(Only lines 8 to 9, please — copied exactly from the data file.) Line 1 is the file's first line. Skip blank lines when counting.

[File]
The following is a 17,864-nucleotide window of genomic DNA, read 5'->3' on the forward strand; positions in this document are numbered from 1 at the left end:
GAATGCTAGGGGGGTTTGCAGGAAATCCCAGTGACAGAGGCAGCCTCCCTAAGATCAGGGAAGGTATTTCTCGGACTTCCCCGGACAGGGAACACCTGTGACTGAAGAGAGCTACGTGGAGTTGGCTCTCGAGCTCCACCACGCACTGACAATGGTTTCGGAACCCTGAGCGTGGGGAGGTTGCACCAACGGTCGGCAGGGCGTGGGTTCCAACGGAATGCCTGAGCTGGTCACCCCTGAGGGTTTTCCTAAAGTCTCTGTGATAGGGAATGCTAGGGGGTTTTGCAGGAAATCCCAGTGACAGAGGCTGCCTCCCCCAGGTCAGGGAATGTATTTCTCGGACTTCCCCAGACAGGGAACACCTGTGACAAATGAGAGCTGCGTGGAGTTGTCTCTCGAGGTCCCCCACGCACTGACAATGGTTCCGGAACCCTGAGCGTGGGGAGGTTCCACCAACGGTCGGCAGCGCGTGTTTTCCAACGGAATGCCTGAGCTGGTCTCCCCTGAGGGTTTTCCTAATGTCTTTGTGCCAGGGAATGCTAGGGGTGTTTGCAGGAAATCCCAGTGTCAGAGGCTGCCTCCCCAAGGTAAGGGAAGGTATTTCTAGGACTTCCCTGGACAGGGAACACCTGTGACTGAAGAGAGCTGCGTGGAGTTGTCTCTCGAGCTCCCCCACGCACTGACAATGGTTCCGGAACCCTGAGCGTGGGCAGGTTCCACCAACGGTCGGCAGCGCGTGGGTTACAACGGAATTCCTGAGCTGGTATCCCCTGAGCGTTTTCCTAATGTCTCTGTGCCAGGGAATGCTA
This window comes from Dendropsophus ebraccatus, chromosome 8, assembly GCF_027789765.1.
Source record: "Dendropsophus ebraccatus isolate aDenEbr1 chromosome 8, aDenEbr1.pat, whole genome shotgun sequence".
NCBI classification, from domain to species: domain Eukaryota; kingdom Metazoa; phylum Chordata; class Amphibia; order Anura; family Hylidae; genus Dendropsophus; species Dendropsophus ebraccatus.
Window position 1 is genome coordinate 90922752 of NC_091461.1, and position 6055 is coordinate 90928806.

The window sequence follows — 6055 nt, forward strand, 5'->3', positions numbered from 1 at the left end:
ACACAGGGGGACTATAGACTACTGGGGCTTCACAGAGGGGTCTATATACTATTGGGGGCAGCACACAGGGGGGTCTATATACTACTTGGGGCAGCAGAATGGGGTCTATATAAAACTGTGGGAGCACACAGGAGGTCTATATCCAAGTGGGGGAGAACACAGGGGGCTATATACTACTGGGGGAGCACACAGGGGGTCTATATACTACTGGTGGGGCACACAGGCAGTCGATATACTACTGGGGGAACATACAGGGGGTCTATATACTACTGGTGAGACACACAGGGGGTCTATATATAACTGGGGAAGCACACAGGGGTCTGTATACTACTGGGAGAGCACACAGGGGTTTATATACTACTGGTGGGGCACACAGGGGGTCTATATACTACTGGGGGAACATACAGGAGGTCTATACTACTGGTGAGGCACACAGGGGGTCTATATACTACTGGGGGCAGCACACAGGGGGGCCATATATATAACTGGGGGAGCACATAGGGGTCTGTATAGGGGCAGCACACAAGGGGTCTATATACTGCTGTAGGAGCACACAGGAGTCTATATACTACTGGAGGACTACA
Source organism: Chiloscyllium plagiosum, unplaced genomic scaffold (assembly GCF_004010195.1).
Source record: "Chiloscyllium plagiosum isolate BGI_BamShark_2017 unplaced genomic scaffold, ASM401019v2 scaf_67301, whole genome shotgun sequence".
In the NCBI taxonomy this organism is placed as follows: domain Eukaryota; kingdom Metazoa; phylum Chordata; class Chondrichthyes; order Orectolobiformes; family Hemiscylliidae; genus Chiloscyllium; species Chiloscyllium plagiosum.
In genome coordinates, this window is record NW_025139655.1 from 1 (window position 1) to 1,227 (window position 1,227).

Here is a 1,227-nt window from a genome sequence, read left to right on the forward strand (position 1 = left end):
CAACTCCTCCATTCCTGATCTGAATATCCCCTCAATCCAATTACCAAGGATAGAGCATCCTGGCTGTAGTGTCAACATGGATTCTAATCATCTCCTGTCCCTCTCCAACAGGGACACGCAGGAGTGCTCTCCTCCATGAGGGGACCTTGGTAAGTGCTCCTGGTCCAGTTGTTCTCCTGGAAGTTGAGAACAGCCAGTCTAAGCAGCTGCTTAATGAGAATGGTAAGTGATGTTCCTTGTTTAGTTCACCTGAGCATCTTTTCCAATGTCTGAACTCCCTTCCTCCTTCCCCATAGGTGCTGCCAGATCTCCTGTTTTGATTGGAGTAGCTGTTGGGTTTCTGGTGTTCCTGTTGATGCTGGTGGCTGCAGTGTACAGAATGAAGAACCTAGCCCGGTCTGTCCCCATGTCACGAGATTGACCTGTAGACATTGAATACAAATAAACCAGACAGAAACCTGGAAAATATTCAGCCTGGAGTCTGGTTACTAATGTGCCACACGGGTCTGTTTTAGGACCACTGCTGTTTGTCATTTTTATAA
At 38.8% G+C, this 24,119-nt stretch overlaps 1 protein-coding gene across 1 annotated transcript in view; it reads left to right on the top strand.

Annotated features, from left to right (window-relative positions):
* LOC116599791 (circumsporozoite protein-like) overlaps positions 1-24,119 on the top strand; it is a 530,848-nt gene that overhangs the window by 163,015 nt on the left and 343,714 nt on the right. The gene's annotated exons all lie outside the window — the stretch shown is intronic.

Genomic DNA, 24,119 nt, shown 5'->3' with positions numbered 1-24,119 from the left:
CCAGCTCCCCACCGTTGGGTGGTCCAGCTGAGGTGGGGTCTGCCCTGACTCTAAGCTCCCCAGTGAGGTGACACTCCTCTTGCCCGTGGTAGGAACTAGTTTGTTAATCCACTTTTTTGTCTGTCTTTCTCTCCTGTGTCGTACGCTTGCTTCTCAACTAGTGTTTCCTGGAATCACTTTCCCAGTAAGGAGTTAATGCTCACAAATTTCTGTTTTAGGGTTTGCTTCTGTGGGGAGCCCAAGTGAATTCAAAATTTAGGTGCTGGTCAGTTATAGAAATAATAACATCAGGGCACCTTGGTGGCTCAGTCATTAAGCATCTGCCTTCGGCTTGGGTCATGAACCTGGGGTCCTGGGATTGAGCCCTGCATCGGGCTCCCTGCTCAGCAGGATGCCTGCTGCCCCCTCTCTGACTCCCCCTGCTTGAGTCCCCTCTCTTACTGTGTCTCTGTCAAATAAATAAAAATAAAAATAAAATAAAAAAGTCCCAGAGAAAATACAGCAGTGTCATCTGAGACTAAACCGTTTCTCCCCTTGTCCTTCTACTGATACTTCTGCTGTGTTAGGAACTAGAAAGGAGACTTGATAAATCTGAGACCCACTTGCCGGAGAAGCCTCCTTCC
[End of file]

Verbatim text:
ACACAGGGGGACTATAGACTACTGGGGCTTCACAGAGGGGTCTATATACTATTGGGGGCAGCACACAGGGGGGTCTATATACTACTTGGGGCAGCAGAATGGGGTCTATATAAAACTGTGGGAGCACACAGGAGGTCTATATCCAAGTGGGGGAGAACACAGGGGGCTATATACTACTGGGGGAGCACACAGGGGGTCTATATACTACTGGTGGGGCACACAGGCAGTCGATATACTACTGGGGGAACATACAGGGGGTCTATATACTACTGGTGAGACACACAGGGGGTCTATATATAACTGGGGAAGCACACAGGGGTCTGTATACTACTGGGAGAGCACACAGGGGTTTATATACTACTGGTGGGGCACACAGGGGGTCTATATACTACTGGGGGAACATACAGGAGGTCTATACTACTGGTGAGGCACACAGGGGGTCTATATACTACTGGGGGCAGCACACAGGGGGGCCATATATATAACTGGGGGAGCACATAGGGGTCTGTATAGGGGCAGCACACAAGGGGTCTATATACTGCTGTAGGAGCACACAGGAGTCTATATACTACTGGAGGACTACA
Source organism: Chiloscyllium plagiosum, unplaced genomic scaffold (assembly GCF_004010195.1).